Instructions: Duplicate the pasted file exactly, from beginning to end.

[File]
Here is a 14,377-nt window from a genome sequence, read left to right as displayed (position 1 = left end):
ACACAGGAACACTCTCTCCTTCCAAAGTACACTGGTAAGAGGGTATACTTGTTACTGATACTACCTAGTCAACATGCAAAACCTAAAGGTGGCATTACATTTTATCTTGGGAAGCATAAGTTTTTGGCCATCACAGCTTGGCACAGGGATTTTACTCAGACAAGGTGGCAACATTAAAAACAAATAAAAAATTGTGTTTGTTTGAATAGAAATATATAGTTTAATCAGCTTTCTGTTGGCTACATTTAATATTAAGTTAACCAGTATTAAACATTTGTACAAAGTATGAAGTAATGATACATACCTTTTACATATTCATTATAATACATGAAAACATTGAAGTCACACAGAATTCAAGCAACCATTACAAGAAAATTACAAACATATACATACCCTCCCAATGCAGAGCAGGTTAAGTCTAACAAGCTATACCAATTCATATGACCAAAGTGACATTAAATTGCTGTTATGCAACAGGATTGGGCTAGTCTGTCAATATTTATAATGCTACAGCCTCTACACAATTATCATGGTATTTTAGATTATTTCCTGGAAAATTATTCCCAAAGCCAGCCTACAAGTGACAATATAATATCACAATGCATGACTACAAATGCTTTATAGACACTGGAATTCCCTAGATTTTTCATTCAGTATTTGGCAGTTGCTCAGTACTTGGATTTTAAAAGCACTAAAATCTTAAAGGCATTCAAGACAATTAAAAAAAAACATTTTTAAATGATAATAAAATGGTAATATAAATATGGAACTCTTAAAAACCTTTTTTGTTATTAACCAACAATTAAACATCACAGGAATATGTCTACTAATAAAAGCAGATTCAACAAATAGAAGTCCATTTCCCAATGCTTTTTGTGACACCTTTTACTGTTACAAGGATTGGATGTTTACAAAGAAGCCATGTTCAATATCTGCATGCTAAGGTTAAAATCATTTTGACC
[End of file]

Here is a 14,377-nt window from a genome sequence, read left to right as displayed (position 1 = left end):
ACACAGGAACACTCTCTCCTTCCAAAGTACACTGGTAAGAGGGTATACTTGTTACTGATACTACCTAGTCAACATGCAAAACCTAAAGGTGGCATTACATTTTATCTTGGGAAGCATAAGTTTTTGGCCATCACAGCTTGGCACAGGGATTTTACTCAGACAAGGTGGCAACATTAAAAACAAATAAAAAATTGTGTTTGTTTGAATAGAAATATATAGTTTAATCAGCTTTCTGTTGGCTACATTTAATATTAAGTTAACCAGTATTAAACATTTGTACAAAGTATGAAGTAATGATACATACCTTTTACATATTCATTATAATACATGAAAACATTGAAGTCACACAGAATTCAAGCAACCATTACAAGAAAATTACAAACATATACATACCCTCCCAATGCAGAGCAGGTTAAGTCTAACAAGCTATACCAATTCATATGACCAAAGTGACATTAAATTGCTGTTATGCAACAGGATTGGGCTAGTCTGTCAATATTTATAATGCTACAGCCTCTACACAATTATCATGGTATTTTAGATTATTTCCTGGAAAATTATTCCCAAAGCCAGCCTACAAGTGACAATATAATATCACAATGCATGACTACAAATGCTTTATAGACACTGGAATTCCCTAGATTTTTCATTCAGTATTTGGCAGTTGCTCAGTACTTGGATTTTAAAAGCACTAAAATCTTAAAGGCATTCAAGACAATTAAAAAAAAACATTTTTAAATGATAATAAAATGGTAATATAAATATGGAACTCTTAAAAACCTTTTTTGTTATTAACCAACAATTAAACATCACAGGAATATGTCTACTAATAAAAGCAGATTCAACAAATAGAAGTCCATTTCCCAATGCTTTTTGTGACACCTTTTACTGTTACAAGGATTGGATGTTTACAAAGAAGCCATGTTCAATATCTGCATGCTAAGGTTAAAATCATTTTGACC